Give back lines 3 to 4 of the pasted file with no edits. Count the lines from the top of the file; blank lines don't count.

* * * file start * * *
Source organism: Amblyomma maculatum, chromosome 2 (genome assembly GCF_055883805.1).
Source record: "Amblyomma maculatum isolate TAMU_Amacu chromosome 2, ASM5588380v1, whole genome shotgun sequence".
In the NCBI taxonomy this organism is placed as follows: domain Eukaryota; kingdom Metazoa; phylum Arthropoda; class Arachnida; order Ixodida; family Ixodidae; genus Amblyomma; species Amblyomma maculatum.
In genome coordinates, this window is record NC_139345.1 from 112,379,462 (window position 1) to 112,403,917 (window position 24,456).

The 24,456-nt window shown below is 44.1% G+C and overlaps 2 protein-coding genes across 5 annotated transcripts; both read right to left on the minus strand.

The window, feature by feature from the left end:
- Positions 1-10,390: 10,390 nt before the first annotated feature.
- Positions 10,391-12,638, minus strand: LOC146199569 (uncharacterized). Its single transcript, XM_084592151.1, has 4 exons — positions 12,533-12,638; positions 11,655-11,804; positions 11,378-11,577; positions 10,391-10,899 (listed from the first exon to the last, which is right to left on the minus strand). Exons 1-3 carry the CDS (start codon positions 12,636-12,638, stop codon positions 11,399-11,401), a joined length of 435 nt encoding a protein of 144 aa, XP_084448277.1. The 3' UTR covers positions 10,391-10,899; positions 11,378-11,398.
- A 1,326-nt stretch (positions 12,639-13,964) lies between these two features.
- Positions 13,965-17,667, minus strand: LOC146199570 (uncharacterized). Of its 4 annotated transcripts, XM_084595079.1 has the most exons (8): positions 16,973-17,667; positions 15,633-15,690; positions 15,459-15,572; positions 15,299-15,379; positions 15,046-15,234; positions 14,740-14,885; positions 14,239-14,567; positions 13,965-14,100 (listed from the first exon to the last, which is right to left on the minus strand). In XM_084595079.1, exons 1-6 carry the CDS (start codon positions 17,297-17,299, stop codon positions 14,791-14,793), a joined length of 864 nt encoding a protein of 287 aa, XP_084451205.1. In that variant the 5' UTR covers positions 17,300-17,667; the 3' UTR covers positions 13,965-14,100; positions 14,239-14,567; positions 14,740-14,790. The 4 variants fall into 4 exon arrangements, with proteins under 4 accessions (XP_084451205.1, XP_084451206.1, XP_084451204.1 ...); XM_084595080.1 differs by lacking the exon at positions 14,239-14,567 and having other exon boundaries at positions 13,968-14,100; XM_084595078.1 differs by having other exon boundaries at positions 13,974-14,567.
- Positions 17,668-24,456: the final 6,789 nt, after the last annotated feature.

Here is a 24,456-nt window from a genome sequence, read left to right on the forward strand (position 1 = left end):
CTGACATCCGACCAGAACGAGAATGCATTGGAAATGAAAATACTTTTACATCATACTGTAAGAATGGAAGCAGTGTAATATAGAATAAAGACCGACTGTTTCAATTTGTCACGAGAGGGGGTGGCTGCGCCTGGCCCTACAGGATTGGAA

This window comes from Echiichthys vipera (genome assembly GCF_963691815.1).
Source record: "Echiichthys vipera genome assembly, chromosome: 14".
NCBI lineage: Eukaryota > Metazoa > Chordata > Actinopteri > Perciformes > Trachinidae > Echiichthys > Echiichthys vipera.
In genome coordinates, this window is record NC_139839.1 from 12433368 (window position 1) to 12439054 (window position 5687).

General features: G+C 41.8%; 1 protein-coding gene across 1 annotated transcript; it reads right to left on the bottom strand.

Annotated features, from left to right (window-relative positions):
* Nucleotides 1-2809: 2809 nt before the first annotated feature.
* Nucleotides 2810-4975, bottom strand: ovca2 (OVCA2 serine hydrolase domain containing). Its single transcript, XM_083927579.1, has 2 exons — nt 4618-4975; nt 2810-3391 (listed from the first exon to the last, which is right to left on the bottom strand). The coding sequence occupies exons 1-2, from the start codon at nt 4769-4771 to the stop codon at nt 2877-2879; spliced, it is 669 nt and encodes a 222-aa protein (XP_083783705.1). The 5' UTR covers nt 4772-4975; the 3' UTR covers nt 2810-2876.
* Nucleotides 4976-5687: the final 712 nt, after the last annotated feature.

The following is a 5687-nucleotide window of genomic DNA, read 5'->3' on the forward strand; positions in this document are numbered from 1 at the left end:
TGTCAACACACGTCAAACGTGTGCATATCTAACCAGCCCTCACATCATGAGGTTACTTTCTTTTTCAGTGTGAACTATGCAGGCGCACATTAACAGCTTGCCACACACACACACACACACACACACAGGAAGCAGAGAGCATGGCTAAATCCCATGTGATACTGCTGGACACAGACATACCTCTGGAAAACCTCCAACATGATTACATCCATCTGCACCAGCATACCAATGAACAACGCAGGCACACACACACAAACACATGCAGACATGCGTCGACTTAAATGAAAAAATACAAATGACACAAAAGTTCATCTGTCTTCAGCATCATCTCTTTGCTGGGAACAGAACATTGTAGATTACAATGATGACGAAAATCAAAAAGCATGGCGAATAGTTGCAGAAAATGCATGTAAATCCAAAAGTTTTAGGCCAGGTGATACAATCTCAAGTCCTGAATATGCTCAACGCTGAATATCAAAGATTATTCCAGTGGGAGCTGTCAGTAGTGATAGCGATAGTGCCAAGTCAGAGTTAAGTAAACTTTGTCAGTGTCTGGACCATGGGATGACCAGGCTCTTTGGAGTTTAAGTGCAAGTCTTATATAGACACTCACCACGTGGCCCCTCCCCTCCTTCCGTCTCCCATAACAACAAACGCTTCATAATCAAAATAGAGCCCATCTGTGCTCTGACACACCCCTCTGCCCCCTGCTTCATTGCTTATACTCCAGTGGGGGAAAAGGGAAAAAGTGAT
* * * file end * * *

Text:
In the NCBI taxonomy this organism is placed as follows: domain Eukaryota; kingdom Metazoa; phylum Arthropoda; class Arachnida; order Ixodida; family Ixodidae; genus Amblyomma; species Amblyomma maculatum.
In genome coordinates, this window is record NC_139345.1 from 112,379,462 (window position 1) to 112,403,917 (window position 24,456).